A federal grand jury indicted three men on charges of music and software piracy in what the recording industry says is the largest CD manufacturing seizure in the United States, authorities said.
The US Attorney's Office in San Francisco said the indicted defendants were charged with infringing the US copyrights of more than 325,000 CDs containing music and software.
"The allegations of massive piracy of music and software reflect the potential loss of millions of dollars to the artists and businesses who legitimately own the copyrights on these works," US Attorney Kevin Ryan said.
"These individuals are charged with affixing counterfeit labels on CDs to create the appearance of legitimacy, including the FBI Anti-Piracy Warning that stated 'Unauthorized copying is punishable under federal law.'"
The indictment follows the arrests of five individuals and searches of 13 locations in California and Texas on October 6 as part of "Operation Remaster," the Attorney's Office said in a statement.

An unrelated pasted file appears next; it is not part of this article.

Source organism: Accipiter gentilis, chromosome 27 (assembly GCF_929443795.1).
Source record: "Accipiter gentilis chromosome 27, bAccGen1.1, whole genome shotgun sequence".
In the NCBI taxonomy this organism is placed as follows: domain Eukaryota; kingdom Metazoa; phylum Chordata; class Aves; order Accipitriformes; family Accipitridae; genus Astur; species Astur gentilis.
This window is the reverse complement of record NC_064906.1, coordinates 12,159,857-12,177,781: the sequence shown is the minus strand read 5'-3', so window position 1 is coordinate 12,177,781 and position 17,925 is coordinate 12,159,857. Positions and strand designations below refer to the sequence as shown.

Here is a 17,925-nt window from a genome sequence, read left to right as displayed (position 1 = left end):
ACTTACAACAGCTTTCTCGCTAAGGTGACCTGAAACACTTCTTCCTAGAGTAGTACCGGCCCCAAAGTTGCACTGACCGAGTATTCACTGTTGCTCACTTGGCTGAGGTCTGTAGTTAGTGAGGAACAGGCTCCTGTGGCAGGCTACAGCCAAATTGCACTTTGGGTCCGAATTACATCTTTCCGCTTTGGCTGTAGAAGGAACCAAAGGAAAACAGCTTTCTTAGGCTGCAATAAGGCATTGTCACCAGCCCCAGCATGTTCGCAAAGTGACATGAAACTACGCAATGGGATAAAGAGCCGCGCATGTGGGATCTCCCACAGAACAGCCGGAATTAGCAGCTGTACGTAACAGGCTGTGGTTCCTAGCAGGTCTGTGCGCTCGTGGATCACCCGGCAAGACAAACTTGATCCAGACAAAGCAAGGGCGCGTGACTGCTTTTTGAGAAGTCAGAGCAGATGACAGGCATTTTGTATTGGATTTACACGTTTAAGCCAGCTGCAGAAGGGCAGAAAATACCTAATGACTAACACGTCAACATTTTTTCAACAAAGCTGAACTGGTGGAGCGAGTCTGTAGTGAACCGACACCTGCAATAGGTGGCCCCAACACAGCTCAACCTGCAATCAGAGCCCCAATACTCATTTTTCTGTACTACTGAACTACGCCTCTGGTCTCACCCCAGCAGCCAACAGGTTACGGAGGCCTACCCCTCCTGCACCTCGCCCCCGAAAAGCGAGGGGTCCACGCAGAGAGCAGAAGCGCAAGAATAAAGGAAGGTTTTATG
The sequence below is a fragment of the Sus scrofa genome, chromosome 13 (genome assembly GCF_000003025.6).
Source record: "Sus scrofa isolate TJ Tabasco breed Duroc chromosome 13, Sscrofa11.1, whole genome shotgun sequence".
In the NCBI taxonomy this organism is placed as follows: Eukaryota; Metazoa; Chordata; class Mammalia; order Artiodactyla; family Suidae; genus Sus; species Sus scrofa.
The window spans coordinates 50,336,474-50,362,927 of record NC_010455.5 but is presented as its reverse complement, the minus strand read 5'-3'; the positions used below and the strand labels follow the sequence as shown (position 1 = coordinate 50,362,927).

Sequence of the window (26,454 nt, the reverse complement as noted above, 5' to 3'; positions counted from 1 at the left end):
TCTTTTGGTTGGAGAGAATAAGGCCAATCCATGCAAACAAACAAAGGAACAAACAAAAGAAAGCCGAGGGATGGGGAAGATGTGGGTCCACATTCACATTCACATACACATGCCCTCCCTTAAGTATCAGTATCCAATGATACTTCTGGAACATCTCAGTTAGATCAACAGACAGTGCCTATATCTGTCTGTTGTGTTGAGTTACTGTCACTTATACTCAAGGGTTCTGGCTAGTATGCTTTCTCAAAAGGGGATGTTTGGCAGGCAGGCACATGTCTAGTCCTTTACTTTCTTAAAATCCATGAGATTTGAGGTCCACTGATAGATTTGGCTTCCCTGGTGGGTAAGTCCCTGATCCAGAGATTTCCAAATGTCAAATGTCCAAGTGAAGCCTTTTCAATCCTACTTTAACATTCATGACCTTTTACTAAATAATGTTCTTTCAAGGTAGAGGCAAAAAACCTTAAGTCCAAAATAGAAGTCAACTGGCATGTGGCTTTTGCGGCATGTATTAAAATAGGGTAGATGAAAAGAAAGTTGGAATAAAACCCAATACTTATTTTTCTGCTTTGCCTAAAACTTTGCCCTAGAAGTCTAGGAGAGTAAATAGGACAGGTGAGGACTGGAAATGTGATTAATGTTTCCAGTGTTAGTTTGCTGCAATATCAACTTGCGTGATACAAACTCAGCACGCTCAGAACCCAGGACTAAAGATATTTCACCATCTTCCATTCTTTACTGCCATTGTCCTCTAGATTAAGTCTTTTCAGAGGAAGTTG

Operation Remaster is an undercover law enforcement operation in Northern California targeting the large-scale suppliers of pirated copyrighted music, software, and movies.
Led by state, local and federal law enforcement agencies, it targets replicators, the companies or individuals who use sophisticated machinery to create hundreds of thousands of copies of copyrighted works that are then distributed.
The defendants, all California residents, were charged with conspiracy to commit criminal copyright infringement and traffic in counterfeit labels; criminal copyright infringement; trafficking in counterfeit labels; and aiding and abetting.
The Attorney's Office identified them as Ye Teng Wen, aka Michael Wen, 29, of Union City; Hao He, aka Kevin He, 30, of Union City; and Yaobin Zhai, aka Ben Zhai, 33, of Fremont.
The defendants were released on bond pending their trial. Their initial appearance in court is set for October 27.